Washington, DC – A Consumer Federation of America analysis of 2016 data collected by the U.S. Department of Labor’s Consumer Expenditure Survey (CE) on auto insurance spending reveals disparate racial impacts. These data suggest that African-Americans are charged average annual premiums of $1,317 per vehicle, and Hispanics are charged $829 per vehicle, while Caucasians are charged only $658 per vehicle.
The expenditure data do not take into account any risk-related factors or the amount of coverage purchased, but the data reveal that auto insurance purchases place a much greater financial burden on people of color than on whites. All states except New Hampshire require drivers to have liability insurance coverage, and research shows that having a car greatly expands job opportunities as well as access to needed services.
“State governments that require drivers to purchase liability insurance should be very concerned that this insurance is usually costly, and often unaffordable, for people of color,” said Stephen Brobeck, CFA’s Executive Director. “State insurance departments should address this issue through research and rate reform, and state legislatures should consider creating low-cost liability insurance options for lower-income drivers,” he added.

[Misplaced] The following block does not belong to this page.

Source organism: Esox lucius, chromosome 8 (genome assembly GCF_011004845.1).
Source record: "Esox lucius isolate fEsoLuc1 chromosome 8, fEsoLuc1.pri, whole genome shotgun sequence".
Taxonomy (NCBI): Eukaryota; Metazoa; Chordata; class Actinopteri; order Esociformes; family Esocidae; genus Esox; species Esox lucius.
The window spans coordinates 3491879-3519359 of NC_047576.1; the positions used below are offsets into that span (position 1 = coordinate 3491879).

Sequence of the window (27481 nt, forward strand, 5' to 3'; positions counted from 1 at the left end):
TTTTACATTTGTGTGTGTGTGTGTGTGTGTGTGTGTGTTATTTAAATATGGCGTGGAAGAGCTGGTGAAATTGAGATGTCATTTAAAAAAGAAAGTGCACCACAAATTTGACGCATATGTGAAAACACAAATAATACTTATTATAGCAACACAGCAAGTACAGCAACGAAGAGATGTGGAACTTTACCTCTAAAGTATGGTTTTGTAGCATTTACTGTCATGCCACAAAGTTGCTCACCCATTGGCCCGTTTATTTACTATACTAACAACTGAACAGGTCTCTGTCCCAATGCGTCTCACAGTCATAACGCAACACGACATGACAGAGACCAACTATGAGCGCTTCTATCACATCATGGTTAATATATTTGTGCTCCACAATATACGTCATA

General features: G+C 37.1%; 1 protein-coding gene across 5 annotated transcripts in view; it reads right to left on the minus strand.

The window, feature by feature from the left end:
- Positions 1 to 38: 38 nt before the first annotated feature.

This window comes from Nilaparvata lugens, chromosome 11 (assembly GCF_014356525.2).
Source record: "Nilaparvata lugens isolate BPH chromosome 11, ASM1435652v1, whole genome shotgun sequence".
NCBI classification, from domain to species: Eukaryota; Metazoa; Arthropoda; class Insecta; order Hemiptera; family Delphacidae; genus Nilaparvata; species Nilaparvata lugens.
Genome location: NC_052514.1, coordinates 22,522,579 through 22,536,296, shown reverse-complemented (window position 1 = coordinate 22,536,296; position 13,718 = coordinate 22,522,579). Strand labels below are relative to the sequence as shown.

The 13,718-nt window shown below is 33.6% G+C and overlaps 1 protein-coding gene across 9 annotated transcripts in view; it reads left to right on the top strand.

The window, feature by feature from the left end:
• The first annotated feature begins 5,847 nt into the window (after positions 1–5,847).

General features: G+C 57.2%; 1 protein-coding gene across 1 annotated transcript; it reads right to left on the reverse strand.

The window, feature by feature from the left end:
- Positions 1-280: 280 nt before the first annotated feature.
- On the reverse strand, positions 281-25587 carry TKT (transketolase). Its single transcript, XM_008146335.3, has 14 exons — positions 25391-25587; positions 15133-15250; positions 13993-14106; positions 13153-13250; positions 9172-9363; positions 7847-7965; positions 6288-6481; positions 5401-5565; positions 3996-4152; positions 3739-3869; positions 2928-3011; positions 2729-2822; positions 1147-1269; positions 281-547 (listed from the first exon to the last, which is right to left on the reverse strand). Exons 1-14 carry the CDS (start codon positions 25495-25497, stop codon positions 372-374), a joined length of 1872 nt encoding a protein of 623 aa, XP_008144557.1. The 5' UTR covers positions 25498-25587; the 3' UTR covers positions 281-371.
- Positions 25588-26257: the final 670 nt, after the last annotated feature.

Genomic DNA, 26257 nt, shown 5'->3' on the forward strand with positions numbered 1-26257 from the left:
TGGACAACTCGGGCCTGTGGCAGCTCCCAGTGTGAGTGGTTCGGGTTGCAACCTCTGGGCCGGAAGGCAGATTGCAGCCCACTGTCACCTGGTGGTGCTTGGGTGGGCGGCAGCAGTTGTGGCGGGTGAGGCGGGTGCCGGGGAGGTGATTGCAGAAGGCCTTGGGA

In the past, some states have addressed these cost disparities by limiting insurer use of socio-economic rating factors – such as education, occupation, and marital status – and by creating an affordable liability insurance product.
The U.S. Department of Labor’s Consumer Expenditure Survey provides the most reliable information on consumer spending on a wide range of goods and services. The CFA analysis of the CE auto insurance data involved adjusting aggregate data for all households in these three racial and ethnic categories for car ownership and for the number of vehicles owned. Even after the adjustments, the disparities revealed by this analysis likely understate the actual differences, because they did not take into consideration racial differences in the extent of coverage. That is, whether the household purchased collision and comprehensive coverage or whether the liability coverage was for minimum limits or higher – and in the likelihood of being uninsured. Because lower-income drivers are less likely to purchase collision and comprehensive coverage and are more likely to drive uninsured, given racial income differences, the two to one ratio in annual premiums between African Americans and Caucasians revealed by the CFA analysis is likely, in reality, to be even larger.
Contact: Ricky Eckman, 202-737-0766
The Consumer Federation of America is an association of more than 250 non-profit consumer groups that, since 1968, has sought to advance the consumer interest through research, education, and advocacy.